Reports of Eroding Support For War Effort Concern Troops, General Says
By Sgt. 1st Class Doug Sample, USA
American Forces Press Service
WASHINGTON, June 24, 2005 Media reports that Americans are losing support for the war effort concern military leaders and troops serving abroad, the general responsible for troops in the Middle East said in congressional testimony here June 23.
Army Gen. John Abizaid, commander of U.S. Central Command, testifies June 23 before the Senate Armed Services Committee in Washington on the progress of Iraqi security forces as Defense Secretary Donald H. Rumsfeld looks on. Photo by Staff Sgt. D. Myles Cullen, USAF
(Click photo for screen-resolution image);high-resolution image available.
Army Gen. John Abizaid, chief of U.S. Central Command, was responding to questions from members of the Senate Armed Services Committee who said media polls show support for the war effort unraveling. Defense Secretary Donald Rumsfeld and other senior defense leaders also spoke at the hearing.
Some in Congress have expressed support for a resolution calling for a timeline for withdrawing troops from Iraq.
Abizaid recently returned from the region, where he met with U.S. commanders in both Afghanistan and in Iraq. "It was interesting to me how many of our commanders and our troops ask me the question, 'Are we losing support at home?'" he said. A poll by CBS News on the organization's Web site shows the country is closely divided on the issue, with the percentage of Americans who say taking military action against Iraq was the right thing to do now at 45 percent. The poll shows 51 percent think the United States should have stayed out of Iraq.
Interestingly, Abizaid told the committee, he is asked the same question about U.S. commitment to the mission in Iraq and Afghanistan by those country's military leaders as well.
"Contrary to popular opinion, they want us there," he said. "They need us there. They appreciate our support, and they worry that we don't have the staying power to see the mission through.
"It's not that they necessarily want us there forever," the general added. "But ... they do want us there long enough so that they can be successful."
Abizaid said he's never seen such a gap between confidence in the mission area and lack of confidence in the Washington area.
"I think it's very important that we just keep talking to people about how confident we are in our ability to accomplish these missions out there, and how we need to understand that Iraqis and Afghans are fighting and dying for their own country side by side with our own soldiers," he emphasized.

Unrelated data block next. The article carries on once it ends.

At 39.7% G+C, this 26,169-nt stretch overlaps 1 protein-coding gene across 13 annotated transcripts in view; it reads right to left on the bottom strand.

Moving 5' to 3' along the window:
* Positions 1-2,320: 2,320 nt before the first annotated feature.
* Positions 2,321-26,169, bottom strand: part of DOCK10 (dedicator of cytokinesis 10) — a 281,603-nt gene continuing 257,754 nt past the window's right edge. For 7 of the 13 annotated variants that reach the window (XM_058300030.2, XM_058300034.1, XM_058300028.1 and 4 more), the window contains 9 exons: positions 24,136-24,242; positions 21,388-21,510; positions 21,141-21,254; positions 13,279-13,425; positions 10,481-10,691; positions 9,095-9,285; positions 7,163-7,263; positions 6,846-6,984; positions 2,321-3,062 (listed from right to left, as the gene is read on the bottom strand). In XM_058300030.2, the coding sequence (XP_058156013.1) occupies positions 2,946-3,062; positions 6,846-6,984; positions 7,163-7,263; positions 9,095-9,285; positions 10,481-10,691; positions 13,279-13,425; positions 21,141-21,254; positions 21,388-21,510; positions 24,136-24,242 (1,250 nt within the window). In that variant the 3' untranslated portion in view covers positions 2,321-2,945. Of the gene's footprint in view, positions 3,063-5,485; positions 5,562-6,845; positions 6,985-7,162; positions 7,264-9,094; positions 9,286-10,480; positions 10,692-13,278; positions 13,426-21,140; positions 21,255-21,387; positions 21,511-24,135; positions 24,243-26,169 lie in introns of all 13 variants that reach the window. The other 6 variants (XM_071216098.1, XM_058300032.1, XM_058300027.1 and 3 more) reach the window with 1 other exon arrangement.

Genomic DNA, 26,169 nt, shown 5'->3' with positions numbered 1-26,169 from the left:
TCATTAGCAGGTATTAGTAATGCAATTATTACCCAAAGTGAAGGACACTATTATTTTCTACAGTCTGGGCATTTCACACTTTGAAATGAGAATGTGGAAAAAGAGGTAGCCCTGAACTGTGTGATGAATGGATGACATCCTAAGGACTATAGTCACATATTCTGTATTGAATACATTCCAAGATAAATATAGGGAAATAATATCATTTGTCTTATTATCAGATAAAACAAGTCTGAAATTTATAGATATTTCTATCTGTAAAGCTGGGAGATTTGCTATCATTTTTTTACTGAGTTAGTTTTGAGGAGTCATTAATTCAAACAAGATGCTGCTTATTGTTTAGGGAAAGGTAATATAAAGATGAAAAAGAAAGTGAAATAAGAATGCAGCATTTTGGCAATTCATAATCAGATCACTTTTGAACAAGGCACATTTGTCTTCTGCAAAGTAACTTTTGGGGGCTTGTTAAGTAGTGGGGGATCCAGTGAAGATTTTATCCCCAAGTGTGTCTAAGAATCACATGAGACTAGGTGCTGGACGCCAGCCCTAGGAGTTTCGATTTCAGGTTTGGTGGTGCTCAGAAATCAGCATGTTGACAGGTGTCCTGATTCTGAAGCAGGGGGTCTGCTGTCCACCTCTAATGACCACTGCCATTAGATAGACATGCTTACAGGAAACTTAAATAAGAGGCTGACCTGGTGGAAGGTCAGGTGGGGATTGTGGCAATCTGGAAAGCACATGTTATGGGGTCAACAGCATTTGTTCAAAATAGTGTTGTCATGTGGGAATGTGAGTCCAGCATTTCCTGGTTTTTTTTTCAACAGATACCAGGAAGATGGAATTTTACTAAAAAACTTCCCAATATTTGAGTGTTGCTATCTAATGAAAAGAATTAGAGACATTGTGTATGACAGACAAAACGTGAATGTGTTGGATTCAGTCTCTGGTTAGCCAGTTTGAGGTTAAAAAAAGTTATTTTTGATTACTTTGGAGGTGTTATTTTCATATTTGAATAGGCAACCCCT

"This is a worthy endeavor; it's a revolutionary endeavor. And if we're successful in stabilizing Iraq and Afghanistan, we will be successful in really tamping down extremism in a tough part of the world, which will directly make our security back home better," Abizaid said.
Army Gen. George W. Casey Jr., commander of Multinational Force Iraq, said in his testimony that after a year on the ground he is "more convinced than ever" that the mission in Iraq is both "realistic and achievable."
"It will require patience, and it will require our will," he said. "But both the region and our country will be better when Iraq succeeds."
Giving credit to those who are fighting the war, Rumsfeld said in his opening statement that, "Today's servicemen and women, like the generations before them, are performing noble work."
"Though some pundits and observers -- nonparticipants -- have criticized the American military with inaccurate comparisons and purple rhetoric, those of us who work with the men and women in uniform know otherwise," he said. "Our fellow citizens in uniform serve with great compassion and with professionalism amid danger and provocation."
Rumsfeld went on to offer his "heartfelt and full appreciation" to the military families that sacrifice when their loved ones are deployed.
"And one day, all those who have made sacrifices on behalf of this cause -- and the American people who support their important work -- will find a place of honor in our country's history," he said. "And they will have won the appreciation and respect that they have richly earned."